FBMR - Barcelona
Film-Buff Movie Reviews

BARCELONA (1994) ****

The world has a love/hate relationship with the United States of America. We all seem to be very two-faced in our attitudes regarding America. On the one hand, we love American products (clothing, footwear Ö never mind that most of these arenít made in America anymore). We love the technological advances that have come out of America over the centuries. We love their entertainment industry (film, television, music, literature). We apparently love their food (what countries donít have a McDonalds?). And yet, Americans are often looked unkindly upon as being loud, obnoxious, overly patriotic, to name a few. And generally speaking, this is true, and maybe itís our fault for ďencouragingĒ them. But every country has its share of schnooks. Itís only because America is often in the spotlight, misunderstood, under the microscope, or is the ďant-farmĒ for the rest of the world that it gets a bad reputation. This is one of the topics of discussion in this witty comedy by Whit Stillman.

Iím a big Whit Stillman fan. I like his writing style. Even though some of the dialogue may seem or even sound contrived at times, he manages to make it work. Itís not always everyday dialogue, and for an actor, may not always be the easiest to deliver. But somehow the fact that it is sometimes contrived makes the scene that much funnier. And in my opinion, this is a very funny movie. Itís my kind of snappy dialogue, witty banter, and put-down humour, with a health dash of quirkiness.

Ted (Taylor Nichols) is an American ex-pat working in sales for an American company in Barcelona during the last decade of the Cold War. His ďonlyĒ cousin, naval officer, Fred (Chris Eigeman), drops in on him as an advance liaison for an upcoming fleet visit. Like siblings, they are constantly at each other, bickering, discussing, and sometimes about the most mundane things. Itís when they talk about politics, and women and relationships that their repartee gets really interesting and funny. What I think makes it even funnier is that the role of the stereotypical yuppie gets reversed and becomes the hero, where so often they are the nasty, uppity villains in film (not that Ted and Fred arenít uppity, they are, but in a charming sort of way).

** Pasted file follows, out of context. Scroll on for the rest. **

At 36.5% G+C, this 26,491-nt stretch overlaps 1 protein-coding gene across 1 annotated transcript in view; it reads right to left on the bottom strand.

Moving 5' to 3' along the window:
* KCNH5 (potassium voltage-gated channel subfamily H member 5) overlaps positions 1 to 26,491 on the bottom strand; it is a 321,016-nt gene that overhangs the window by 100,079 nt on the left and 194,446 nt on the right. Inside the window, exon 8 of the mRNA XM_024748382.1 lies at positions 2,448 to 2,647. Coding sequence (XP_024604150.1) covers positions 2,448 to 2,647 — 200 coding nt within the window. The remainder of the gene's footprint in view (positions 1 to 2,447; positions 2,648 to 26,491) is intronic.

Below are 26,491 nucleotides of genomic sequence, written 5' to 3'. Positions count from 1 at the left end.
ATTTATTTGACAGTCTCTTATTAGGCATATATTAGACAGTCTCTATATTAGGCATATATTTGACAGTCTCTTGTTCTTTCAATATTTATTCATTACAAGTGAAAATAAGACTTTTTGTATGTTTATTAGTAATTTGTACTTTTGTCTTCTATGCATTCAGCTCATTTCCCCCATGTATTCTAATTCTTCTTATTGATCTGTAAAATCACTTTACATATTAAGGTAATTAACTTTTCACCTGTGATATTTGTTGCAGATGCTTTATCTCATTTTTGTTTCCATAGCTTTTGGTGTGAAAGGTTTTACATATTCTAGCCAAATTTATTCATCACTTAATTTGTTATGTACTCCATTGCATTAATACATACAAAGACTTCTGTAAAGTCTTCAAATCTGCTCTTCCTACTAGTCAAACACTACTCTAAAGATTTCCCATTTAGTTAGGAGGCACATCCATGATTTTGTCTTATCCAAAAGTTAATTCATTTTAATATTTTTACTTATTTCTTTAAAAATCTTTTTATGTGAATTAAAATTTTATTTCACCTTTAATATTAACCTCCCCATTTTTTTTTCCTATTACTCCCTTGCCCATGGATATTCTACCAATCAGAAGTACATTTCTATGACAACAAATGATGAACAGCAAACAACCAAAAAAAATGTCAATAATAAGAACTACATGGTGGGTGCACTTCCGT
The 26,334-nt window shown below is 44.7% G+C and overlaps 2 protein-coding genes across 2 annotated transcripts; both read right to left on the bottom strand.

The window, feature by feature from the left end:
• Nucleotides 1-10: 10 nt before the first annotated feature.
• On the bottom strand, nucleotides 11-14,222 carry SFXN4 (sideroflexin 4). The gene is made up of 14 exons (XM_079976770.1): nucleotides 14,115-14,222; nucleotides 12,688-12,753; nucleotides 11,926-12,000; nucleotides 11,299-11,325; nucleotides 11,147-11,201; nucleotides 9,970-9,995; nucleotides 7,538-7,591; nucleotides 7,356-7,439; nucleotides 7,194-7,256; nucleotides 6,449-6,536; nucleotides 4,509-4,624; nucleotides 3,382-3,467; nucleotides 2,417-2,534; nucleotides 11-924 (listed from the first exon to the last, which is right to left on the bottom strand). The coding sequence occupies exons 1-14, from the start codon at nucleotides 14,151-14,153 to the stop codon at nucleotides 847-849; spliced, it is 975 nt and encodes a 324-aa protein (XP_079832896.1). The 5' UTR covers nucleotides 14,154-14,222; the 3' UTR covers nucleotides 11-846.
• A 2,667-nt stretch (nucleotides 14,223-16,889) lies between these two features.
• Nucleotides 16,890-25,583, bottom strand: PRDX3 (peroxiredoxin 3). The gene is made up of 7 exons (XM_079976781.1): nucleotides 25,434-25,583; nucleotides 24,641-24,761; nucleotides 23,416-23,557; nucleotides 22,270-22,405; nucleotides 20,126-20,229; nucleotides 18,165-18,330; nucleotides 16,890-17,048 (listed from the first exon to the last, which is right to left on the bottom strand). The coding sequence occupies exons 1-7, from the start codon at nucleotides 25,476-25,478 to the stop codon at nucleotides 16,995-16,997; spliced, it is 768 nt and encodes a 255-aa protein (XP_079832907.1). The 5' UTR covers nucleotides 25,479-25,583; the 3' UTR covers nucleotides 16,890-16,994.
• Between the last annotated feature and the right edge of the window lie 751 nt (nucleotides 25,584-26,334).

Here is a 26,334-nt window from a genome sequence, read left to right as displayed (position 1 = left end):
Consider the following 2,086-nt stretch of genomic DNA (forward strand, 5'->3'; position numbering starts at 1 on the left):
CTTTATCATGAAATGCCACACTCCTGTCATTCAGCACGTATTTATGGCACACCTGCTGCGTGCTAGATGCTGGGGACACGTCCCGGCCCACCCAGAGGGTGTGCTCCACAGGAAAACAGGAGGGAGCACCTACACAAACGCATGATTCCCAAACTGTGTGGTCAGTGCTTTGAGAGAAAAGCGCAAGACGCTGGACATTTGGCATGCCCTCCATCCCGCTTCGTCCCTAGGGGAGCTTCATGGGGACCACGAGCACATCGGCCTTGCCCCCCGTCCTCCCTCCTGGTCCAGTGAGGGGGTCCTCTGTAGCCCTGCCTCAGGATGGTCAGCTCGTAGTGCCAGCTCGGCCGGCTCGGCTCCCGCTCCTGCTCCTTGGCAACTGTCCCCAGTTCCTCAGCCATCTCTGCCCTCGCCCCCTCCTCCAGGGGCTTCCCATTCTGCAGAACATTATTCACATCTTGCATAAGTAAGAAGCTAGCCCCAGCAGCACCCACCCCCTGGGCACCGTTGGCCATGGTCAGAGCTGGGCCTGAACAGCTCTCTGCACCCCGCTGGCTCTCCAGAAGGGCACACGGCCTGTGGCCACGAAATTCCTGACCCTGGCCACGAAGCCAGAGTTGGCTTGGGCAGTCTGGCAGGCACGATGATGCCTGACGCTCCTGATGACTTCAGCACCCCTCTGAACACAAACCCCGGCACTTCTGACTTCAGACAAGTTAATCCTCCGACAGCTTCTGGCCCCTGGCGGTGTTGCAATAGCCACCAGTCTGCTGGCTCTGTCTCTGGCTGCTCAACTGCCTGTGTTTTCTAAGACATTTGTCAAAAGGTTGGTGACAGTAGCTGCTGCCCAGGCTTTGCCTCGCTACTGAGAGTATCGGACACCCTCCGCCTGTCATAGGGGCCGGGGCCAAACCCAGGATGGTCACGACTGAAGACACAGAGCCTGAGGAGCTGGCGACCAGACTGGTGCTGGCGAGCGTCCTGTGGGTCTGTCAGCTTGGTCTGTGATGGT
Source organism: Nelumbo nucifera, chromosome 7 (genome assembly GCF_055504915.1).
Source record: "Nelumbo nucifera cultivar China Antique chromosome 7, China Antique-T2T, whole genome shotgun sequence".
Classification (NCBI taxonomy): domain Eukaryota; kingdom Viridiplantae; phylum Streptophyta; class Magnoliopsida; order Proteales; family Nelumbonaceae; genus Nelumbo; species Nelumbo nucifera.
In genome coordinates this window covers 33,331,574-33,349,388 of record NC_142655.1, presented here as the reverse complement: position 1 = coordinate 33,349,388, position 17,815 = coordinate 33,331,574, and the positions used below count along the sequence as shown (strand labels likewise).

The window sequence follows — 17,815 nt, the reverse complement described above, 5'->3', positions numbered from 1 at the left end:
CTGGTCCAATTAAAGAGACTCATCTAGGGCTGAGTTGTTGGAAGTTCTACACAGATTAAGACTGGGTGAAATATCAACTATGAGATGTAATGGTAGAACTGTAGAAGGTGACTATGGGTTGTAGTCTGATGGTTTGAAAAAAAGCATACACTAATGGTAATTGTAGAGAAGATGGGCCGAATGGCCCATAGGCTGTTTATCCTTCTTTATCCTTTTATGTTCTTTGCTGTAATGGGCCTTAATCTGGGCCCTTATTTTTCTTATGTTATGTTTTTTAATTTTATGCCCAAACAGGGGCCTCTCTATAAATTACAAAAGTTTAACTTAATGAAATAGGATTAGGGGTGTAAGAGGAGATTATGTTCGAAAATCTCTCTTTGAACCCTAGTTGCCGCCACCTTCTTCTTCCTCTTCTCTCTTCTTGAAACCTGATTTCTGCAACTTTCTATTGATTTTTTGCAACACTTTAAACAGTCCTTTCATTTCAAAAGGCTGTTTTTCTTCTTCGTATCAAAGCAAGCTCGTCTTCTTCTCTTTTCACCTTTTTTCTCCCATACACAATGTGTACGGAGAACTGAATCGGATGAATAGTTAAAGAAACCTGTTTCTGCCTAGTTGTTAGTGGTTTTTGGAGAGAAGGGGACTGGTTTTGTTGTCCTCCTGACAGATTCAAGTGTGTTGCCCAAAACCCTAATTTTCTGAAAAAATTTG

They quickly become involved with the local ďcoolĒ Trade Fair girls. Ted has vowed to only date plain or rather homely girls because he is so often distracted by the idea of physical beauty rather than trying to see the soul. Fred is a charmer and works his wonders with Marta (Mira Sorvino), the first girl he meets. They go to jazz concerts, they go to parties, they go to clubs and listen to disco.

This simply sets the scene, there is much more to the film that just this, but I donít want to spoil it. I loved this movie from the first time I saw it. Thereís not too much action, thereís lots and lots of talking, itís all rather quirky, but not terribly difficult to follow either. A real little gem!